The rookie from the University of Wisconsin helped the Bucks take an early lead and then turned it over to veteran guards Brandon Jennings and Stephen Jackson as the Bucks held off the Detroit Pistons 102-93 on Thursday night.
Leuer scored seven of his 15 points in the first quarter. He also had six rebounds.
"It is no different than coming off the bench," Leuer said. "It is always nice to have a few good things happen early and get in a rhythm. We got a nice lead, but they came back and then our big guys took over and we made a few more plays."
The big guys were Jennings and Jackson, who both made key plays in the fourth quarter after Detroit trimmed the Bucks' lead. Jennings led the Bucks with 27 points and Jackson added 25 points, one game after scoring a season-high 34 points.
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The game was only the second in the shot-clock era without a missed free throw. The Bucks were 17 of 17 and the Pistons 24 of 24. The other game was Dec. 22, 2000, when Atlanta and Toronto hit all 16 free throws shot in the game.
Detroit's Tayshaun Prince hit a 3-pointer from the corner to cut it to 94-89 with 2:36 remaining, then made a jumper with 1:23 left to trim the lead to three.
Jennings hit a driving layup with 1:08 remaining. Prince missed a shot from the corner, and Leuer scored on a dunk off a pass from Jackson with 25.6 seconds to go to give the Bucks a 98-91 lead. Jennings then hit four straight free throws to close out the Bucks scoring.
Jennings said he recently asked Phoenix point guard Steve Nash how he had won two Most Valuable Player awards and Nash told him it was due to "making plays down the stretch."
"That is something I worked on this summer," Jennings said. "Not always shooting, but making plays for everyone to make sure we get the best shot when it really counts."
Bucks coach Scott Skiles said Jennings was key in the Bucks getting the win.
"I thought he made good decisions with the ball and for the most part shot when he should have shot it," he said.
The Bucks improved to 4-0 at home and 4-6 overall, while the Pistons dropped to 2-9 with their sixth straight loss and fifth in a row on the road. Detroit last lost six straight from March 13-April 3, 2010.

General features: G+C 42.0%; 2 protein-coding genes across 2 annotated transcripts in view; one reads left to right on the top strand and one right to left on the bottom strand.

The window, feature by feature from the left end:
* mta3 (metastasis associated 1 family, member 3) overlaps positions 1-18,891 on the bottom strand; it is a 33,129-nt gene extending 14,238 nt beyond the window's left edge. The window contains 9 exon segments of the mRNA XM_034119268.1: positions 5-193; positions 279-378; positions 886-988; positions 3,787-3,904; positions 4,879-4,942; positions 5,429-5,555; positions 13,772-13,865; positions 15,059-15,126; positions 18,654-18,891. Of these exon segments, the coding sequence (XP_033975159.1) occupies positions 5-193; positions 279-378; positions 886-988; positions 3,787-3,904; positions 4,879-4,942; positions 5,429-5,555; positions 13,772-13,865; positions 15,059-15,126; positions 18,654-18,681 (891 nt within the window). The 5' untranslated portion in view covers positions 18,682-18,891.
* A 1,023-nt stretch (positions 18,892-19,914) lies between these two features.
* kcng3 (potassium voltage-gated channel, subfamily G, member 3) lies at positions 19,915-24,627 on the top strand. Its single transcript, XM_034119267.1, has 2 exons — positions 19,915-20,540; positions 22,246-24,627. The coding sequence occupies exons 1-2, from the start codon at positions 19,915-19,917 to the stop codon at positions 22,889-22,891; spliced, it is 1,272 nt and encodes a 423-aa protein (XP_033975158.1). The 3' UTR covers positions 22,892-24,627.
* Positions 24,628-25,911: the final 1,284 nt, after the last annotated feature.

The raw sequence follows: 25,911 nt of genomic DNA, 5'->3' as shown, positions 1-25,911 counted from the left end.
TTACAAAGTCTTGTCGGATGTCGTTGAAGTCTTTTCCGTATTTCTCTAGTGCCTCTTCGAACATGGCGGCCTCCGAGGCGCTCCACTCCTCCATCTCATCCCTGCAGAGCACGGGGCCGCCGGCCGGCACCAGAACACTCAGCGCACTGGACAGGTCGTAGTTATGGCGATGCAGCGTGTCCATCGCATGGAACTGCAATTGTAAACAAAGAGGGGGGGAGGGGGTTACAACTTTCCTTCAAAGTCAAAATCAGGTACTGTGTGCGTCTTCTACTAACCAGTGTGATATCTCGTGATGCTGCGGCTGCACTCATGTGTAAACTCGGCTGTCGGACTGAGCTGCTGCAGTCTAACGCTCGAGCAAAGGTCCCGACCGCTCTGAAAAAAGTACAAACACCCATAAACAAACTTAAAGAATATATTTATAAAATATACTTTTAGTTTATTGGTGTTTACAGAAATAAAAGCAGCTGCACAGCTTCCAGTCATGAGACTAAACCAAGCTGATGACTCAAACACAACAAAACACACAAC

Skiles became the 39th coach in NBA history to reach 400 victories. He is 400-388.
"I just took what they gave me," Monroe said. "I was just able to knock down some open jump shots and get to the rim. I was just reading how they were playing me, trying to make plays and be patient."
Pistons coach Lawrence Frank said he thought his team had played better than in recent games.
"There are no consolation prizes, but there was a different spirit out there a different fight out there," he said.
The Pistons went on an 8-0 run late in the second quarter to grab a 41-40 lead when Prince hit a short jumper with 2:12 remaining. It was the Pistons' first lead in more than 150 minutes and nearly 13 quarters. Detroit last led 30-27 against New York with 10:56 left in the second quarter Saturday.
The Bucks responded with 12-2 run, with Carlos Delfino hitting a 3-pointer at the buzzer to make it 52-43.
- Pistons forward Charlie Villanueva missed his fourth straight game because of a sore right ankle.
- Pistons guard Rodney Stuckey returned to the lineup after missing the last four games with a sore groin. He scored 11 points in 21 minutes.
- For the Bucks, forward Luc Richard Mbah a Moute missed his fifth straight game because of tendinitis in his right knee, and guard Beno Udrih missed his fourth game with a sprained left shoulder. Skiles said he hoped Udrih would play Monday night against Philadelphia.